• How quickly fluid gets to the cup’s edge 

This means most of the energy given to the particle goes sideways from the bell and towards the part. It would just stay around adjacent to the portion, with very little fluid reaching the surface, if there was no means to direct the mist. Then, the spray pattern is shaped and directed towards the part using shaping air.

Difference Between Paint Guns and Bells

Since both Spray applicators have the same purpose, it’s clear they share many similarities. Both turn the coating into a mist, forming a fan pattern that covers the target surface. They both use compressed air to shape the fan pattern.

Also, they can both be used in electrostatic applications, where the paint is charged and attracted to the grounded part which leads to reduced overspray and improved transfer efficiency. But there are differences between Paint guns and bells as well. Let’s look closely at factors like how they’re used, how much maintenance they need, the pattern they spray, how precise they are, how much they cost, and the benefits they offer in various industries.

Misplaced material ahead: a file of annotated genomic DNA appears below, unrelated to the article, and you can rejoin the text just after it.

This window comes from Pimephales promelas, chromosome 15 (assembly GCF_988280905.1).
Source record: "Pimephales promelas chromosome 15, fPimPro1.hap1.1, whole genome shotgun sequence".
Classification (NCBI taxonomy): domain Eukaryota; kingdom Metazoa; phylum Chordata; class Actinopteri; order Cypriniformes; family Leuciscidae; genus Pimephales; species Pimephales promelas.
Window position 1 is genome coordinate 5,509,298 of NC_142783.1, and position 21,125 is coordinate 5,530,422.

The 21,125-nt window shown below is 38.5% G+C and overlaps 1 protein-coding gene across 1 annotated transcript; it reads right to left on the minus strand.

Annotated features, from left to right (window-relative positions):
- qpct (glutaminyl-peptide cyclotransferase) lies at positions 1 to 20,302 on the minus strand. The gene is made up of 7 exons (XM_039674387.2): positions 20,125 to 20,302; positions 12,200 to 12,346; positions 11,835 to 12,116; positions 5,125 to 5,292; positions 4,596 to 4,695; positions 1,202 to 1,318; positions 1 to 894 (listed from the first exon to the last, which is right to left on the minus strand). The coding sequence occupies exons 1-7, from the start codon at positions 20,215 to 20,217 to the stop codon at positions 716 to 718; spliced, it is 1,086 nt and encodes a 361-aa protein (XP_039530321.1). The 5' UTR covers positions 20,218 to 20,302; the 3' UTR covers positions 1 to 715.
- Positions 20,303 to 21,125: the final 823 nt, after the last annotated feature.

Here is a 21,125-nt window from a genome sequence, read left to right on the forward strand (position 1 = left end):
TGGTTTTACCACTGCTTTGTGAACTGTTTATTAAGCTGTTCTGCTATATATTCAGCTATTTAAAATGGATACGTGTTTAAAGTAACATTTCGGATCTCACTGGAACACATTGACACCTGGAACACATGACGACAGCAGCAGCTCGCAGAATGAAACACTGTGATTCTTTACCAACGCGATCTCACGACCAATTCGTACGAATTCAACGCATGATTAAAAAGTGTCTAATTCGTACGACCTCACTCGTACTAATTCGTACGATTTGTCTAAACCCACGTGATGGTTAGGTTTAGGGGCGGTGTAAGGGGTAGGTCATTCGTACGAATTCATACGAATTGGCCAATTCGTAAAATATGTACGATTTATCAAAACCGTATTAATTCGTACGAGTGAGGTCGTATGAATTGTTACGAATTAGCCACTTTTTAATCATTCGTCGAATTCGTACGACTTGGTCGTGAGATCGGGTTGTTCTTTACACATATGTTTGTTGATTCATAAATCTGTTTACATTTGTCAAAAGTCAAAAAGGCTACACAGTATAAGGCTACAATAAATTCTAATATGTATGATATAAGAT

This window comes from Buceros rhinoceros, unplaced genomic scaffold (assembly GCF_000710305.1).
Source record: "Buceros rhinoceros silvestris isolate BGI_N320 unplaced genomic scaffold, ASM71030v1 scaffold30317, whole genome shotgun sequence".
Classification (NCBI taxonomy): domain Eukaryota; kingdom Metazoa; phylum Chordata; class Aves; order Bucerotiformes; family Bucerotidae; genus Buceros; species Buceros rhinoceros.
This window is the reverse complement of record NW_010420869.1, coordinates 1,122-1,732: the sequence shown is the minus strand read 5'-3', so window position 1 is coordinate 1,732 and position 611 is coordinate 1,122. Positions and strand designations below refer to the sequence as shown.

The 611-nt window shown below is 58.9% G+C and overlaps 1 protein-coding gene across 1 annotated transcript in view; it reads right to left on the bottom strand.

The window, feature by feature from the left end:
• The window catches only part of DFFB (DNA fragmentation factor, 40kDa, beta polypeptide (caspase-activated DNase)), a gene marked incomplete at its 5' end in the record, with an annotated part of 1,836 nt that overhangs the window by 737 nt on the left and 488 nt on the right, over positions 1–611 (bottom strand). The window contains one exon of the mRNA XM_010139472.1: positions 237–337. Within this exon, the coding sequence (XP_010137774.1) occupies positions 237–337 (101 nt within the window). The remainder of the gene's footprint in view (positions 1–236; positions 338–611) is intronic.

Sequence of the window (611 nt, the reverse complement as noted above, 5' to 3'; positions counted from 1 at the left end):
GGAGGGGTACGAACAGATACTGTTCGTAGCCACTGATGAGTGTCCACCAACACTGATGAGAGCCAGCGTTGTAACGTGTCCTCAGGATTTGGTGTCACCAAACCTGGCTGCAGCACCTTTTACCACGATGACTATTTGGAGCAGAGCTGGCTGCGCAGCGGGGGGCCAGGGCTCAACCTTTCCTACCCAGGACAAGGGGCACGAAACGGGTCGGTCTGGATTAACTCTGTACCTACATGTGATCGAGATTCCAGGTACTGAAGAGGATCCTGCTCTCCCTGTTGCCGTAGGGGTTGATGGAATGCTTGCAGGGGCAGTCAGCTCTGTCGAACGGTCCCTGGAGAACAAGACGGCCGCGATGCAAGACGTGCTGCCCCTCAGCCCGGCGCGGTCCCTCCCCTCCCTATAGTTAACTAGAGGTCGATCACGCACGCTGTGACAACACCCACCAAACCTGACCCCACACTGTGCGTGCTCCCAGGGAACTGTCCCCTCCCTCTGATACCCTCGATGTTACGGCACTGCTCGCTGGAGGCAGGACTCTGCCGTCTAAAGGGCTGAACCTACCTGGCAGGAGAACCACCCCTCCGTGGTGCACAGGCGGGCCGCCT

Aspect Guns Bells
Size and Weight Typically smaller and lighter weight Larger and heavier
Operator Fatigue Provide greater control with less stress and fatigue Generally limited to robotic or automated applications
Maintenance Generally require less maintenance More complex with lots of moving parts, requiring more maintenance
Fluid Viscosity and Pressure Better suited for higher viscosity, higher pressure applications Used with lower viscosity fluids at lower pressure
Spray Pattern Oval-shaped patterns Circular-shaped patterns
Atomization Process Atomize fluid by air impingement at the nozzle air caps Break up paint into droplets by applying centrifugal forces at the edge of spinning disks
Surface Finish May produce less uniform distribution of particles, potentially affecting smoothness of finish Typically produce smaller-sized array of paint particles, contributing to overall smoothness of surface finish
Precision and Robustness Generally less precise and robust More robust and precise, suitable for extended run times without manual cleaning
Investment Typically lower investment Typically carry a higher investment, especially for specialized applications such as automotive industry
Automation Features Not designed exclusively for automation, may lack features like automatic spray head rinsing and integrated fluid return dump valves Designed exclusively for automation, offering features like automatic spray head rinsing and integrated fluid return dump valves
Paint Coatings Compatibility Coatings formulated for manual hand-held air atomizers are typically used Adjustments to viscosity or reducing solvent might be needed for optimal results with rotary bells